[quote user="Bullseye"]My old DVD players which are all Pioneer are factory region free.[/quote]
Not sure they'd be factory region free, but of course manufacturers do sometimes tell dealers how to change the region on players just in case a customer buys a machine and then wants to emigrate.
And of course if they happen to find out in passing how to change the region to 0 rather than 1, 3, 4 or whatever...
I remember this being offered as a cautious response when I asked the head of one now-defunct high-profile British audio company - think silver, black and orange and things that go fast on Sunday afternoons - whether its very expensive players could be multiregioned easily. 'If a customer wishes to move country, then I am sure one of our dealers would find a way to help them'.
Then there are those players for which a firmware upgrade is offered to solve a very minor problem, but which - oops - seems to open up a menu enabling the region to be changed or - clumsy engineers - accidentally makes the player region free.
And it wasn't unknown for Chinese factories to ship thousands of budget DVD players - sometimes the entire production run - before noticing someone had forgotten to implement region coding, not to mention most of those region hack sites out there on which people suddenly 'discover' hacks. I suspect there's a spot of insider leaking involved - after all, it's in a manufacturer's interest to maximise sales of its products.
But they also have to be seen to do the right thing by the movie studios, who rather like region coding as a means of controlling the distribution of titles among different regions, either for reasons of different release dates or to maintain different pricing in different territories. After all, if the movie studios don't supply movies to play in the players, who's going to buy the machines.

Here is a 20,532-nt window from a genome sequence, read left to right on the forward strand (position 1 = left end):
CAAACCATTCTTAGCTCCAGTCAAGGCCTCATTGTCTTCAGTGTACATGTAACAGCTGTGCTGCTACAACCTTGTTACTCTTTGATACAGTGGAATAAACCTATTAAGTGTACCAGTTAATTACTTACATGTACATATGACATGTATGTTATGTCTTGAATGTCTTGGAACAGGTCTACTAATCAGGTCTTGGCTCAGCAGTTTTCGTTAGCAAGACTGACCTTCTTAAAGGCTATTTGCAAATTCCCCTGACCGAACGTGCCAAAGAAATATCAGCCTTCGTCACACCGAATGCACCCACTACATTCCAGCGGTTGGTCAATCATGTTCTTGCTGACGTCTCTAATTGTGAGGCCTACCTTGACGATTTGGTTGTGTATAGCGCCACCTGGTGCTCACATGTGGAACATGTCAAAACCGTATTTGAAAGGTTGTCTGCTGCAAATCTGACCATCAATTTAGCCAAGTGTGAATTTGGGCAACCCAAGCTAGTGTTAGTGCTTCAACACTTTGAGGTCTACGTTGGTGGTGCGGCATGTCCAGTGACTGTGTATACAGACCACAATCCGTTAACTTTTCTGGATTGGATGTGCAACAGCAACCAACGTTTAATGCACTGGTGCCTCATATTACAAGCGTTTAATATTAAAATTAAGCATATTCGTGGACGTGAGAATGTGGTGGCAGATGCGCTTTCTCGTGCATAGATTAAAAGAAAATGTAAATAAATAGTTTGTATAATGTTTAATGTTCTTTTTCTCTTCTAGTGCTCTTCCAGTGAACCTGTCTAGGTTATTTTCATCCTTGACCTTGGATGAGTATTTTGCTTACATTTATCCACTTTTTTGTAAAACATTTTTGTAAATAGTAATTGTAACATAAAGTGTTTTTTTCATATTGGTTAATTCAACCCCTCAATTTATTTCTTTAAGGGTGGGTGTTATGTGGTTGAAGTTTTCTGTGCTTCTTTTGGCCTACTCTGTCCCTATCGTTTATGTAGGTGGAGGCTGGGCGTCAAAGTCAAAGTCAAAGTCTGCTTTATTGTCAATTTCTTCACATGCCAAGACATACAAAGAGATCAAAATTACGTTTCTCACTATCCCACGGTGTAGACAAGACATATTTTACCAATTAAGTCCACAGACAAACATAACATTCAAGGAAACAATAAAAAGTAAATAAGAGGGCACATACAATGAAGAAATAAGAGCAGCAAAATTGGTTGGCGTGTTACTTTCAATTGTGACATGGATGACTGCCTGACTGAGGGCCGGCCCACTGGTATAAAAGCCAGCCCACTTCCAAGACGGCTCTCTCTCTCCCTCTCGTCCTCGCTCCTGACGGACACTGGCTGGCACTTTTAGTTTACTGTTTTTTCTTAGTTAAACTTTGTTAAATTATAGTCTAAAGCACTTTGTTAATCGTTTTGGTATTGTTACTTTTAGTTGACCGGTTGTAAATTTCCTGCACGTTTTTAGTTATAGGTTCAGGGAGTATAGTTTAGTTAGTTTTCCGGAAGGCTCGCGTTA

But then region-coding is a very soft way of stopping unofficial sales of titles across territory borders: the real problem isn't unofficial retailers bulk-shipping Region 1 DVDs into the UK to sell, but the real pirates banging out thousands of - usually Region 0 - bootleg copies for worldwide distribution.
So it's all a bit of a game, and with companies effectively making globally available products, it makes sense for them to implement all this stuff using simply applied firmware, for ease of production. You make the same machine for the whole world, then when you flash in the firmware near the end of the production line, you do one batch set for Europe, another for the States, and so on.
Trouble is, unless you try really hard, such systems are - to varying degrees - easy to crack, simply because there's usually a back door in the code just so that those helpful dealers can keep there customers happy.
So yes, I am sure that more and more multiregion players will appear. It may not be officially sanctioned, but in the long run, it's in everyone's best interest.
Sorry for long and geeky reply.